Does This Pregnant 70-Year-Old Make You Uncomfortable?
Because that seems to be the point.
This isn’t a real pregnant 70-year-old, though. She’s a British TV host, Kate Garraway, who is 46 and warning young women through the First Response Early Result Pregnancy campaign to MAKE BABIES NOW. Like, right now. Garraway got involved in the campaign because she had her two children at ages 38 and 42 and now is unable to have more. So to scare women about the terrors of old mommies, Garraway got done up in prosthetics to look like a 70-year-old who is heavily pregnant.
Except … no.
As quoted by the Telegraph, Garraway warns that the “fertility door is slamming shut.”
“I do look back now and realise that leaving pregnancy late can be a risky bet as diminishing fertility can stack the odds against you. In some ways I wish I’d had my babies younger. Now I would love a third child but I’ve almost certainly left it too late. My fertility door is slamming shut, I want to alert women to start thinking about their fertility at a younger age than my generation did.”
Do people really think that women are not aware of the perils of “waiting too long,” so to speak? Everyone is aware of it: us, the men we date, our grandparents, our parents, presumably our bosses. Whether to focus on our education and careers first or have children more immediately is planted in the mind, if not in the forefront, of all women who think they want to have babies someday. (FWIW, I have an early thirtysomething girl friend who already has her eggs on already. And Amelia has been talking about having a baby as a single mom for at least a year now.) There’s a little matter of finances, too. I personally believe in planning parenthood, so it’s something I want to do when a hypothetical partner and I can support a family. While I can understand First Response and Kate Garraway’s big sisterly advice to not wait around forever, it’s a bit patronizing to suggest we’re just letting it lapse as we would a tooth cleaning.
The real problem here is not women dillydallying, though. The real problem is the structural changes that need to be made to support families and women’s continually growing role in the workplace. Society doesn’t want to make it more flexible for families to have kids and continue on with their careers apace. If that was the case, we would have paid parental leave — so moms or dads can stay home with young children. Heck, America is one of four countries in the world without paid maternal leave. Clearly, as a whole, the country is not serious about making it happen.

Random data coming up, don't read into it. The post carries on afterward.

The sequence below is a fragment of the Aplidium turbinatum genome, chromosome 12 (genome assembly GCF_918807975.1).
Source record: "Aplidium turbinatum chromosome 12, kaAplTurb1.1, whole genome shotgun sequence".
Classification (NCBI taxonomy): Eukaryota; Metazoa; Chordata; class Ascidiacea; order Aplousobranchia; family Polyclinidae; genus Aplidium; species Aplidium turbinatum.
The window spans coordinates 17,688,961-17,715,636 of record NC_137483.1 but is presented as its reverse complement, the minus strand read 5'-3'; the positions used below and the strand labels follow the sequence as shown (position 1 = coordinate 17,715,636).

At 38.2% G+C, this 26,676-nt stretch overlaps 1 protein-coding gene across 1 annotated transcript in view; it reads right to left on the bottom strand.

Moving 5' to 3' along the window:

Instead, women are subject to a barrage of scare tactics that have us convinced us we’re always doing it wrong. It’s downright obnoxious that society sends women so many conflicting messages about how best to live our lives — lean in and be a success in your career, but have babies when you are younger so your eggs don’t dry up! It’s a bind and there’s no way to win. As The Frisky’s Mirror, Mirror columnist Kate Fridkis wrote in a recent essay on Slate.com (in which she describes getting pregnant at age 26 in New York City):
My friends were career-oriented and driven, and for all of us, being a young woman was about proving ourselves in a competitive world. Sheryl Sandberg and Hillary Clinton were urging us forward, reminding us of our endless potential. And it was clear that having a baby before fully establishing yourself professionally was exactly the same as giving up on your potential. Having a baby was the kind of thing that my friends’ less ambitious sisters sometimes did, much to everyone’s long-distance concern.
To be clear, as a single woman who’s happily not responsible for anyone else’s life right now, I don’t have a dog in this particular fertility/age fight. What’s more is that my mom got knocked up with me — accidentally, as my father loves to tell people! — when she was 39. Two of my sisters both got pregnant at 38. We are apparently a family of Fertile Myrtles toddling towards the old age home. And on that note, I’m bothered by the aspect of the First Response campaign that claims Garraway’s septugenarian makeover sought to prompt “shock and provoke debate about ‘how old is too old’ to have a baby.” But of course it’s not really 70-year-olds who are getting pregnant; it’s women in their late-30s and early-40s. It’s really no one else’s business how close to their deathbed new parents are other than their own families.
To me, this whole campaign seems misguided, if not slightly cruel.